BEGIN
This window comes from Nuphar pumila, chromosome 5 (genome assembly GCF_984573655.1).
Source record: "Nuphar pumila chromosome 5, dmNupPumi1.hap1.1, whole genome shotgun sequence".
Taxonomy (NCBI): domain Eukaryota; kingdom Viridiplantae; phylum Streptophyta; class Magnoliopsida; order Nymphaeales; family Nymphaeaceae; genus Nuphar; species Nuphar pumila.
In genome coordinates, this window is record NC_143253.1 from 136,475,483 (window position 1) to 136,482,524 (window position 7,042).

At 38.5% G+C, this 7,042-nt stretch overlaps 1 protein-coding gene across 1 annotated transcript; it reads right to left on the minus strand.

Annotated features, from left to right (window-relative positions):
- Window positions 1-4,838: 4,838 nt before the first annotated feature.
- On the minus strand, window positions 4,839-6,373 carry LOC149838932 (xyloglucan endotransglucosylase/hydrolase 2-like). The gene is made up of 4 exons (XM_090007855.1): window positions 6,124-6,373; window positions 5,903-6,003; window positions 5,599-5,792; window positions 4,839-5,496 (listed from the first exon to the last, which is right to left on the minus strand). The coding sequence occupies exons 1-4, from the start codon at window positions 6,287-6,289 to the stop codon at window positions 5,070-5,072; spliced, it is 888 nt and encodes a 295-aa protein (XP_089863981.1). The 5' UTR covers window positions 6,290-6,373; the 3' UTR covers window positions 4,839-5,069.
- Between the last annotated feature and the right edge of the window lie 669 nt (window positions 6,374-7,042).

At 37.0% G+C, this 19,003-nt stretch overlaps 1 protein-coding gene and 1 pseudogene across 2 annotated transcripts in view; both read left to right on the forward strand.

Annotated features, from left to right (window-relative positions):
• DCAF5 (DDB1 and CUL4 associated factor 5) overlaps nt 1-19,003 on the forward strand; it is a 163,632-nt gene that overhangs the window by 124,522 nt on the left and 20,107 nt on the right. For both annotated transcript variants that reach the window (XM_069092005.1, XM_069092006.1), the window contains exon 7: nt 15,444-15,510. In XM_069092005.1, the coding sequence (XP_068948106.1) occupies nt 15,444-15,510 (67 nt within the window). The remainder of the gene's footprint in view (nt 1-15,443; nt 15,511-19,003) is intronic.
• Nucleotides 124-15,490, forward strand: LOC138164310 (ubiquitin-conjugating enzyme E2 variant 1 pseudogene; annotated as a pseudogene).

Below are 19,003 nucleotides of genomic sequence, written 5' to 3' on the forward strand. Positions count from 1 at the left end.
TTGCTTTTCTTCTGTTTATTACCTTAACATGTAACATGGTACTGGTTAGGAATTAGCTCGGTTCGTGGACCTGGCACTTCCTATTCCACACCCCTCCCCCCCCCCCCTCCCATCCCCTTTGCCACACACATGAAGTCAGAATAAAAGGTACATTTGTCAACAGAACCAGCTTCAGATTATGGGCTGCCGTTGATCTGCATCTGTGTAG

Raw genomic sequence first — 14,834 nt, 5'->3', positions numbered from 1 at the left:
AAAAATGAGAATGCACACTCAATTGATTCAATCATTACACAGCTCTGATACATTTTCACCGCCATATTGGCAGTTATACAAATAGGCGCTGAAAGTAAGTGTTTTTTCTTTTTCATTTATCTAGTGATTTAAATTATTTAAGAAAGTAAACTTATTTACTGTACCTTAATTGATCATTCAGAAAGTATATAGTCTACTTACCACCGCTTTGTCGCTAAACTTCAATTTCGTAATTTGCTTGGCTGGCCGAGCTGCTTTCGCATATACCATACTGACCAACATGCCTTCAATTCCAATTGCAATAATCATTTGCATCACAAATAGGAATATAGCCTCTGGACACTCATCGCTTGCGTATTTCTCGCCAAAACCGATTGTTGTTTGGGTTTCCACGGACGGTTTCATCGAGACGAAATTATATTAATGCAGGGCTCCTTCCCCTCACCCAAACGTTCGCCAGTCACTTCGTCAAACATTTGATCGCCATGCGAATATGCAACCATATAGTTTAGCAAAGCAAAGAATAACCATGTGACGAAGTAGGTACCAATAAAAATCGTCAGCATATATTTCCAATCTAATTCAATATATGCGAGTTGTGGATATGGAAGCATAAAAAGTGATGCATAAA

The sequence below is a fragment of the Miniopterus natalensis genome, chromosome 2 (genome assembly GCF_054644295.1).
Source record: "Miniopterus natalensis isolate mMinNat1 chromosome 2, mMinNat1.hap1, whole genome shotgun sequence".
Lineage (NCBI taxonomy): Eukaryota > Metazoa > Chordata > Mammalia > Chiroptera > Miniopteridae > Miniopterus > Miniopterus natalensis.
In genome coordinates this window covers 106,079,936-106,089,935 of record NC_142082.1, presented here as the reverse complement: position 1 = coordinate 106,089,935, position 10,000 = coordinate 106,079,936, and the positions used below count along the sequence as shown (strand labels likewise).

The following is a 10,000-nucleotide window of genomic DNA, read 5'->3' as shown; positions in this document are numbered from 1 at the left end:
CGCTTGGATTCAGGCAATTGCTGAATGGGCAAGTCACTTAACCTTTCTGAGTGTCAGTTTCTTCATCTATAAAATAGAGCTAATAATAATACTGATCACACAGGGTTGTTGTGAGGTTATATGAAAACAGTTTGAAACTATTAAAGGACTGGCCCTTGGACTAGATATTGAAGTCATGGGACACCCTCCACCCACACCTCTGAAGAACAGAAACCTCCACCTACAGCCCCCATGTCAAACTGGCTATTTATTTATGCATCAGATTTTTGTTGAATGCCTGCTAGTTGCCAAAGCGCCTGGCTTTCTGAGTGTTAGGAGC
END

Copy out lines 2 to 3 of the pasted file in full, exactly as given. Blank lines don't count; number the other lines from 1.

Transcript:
Source record: "Nuphar pumila chromosome 5, dmNupPumi1.hap1.1, whole genome shotgun sequence".
Taxonomy (NCBI): domain Eukaryota; kingdom Viridiplantae; phylum Streptophyta; class Magnoliopsida; order Nymphaeales; family Nymphaeaceae; genus Nuphar; species Nuphar pumila.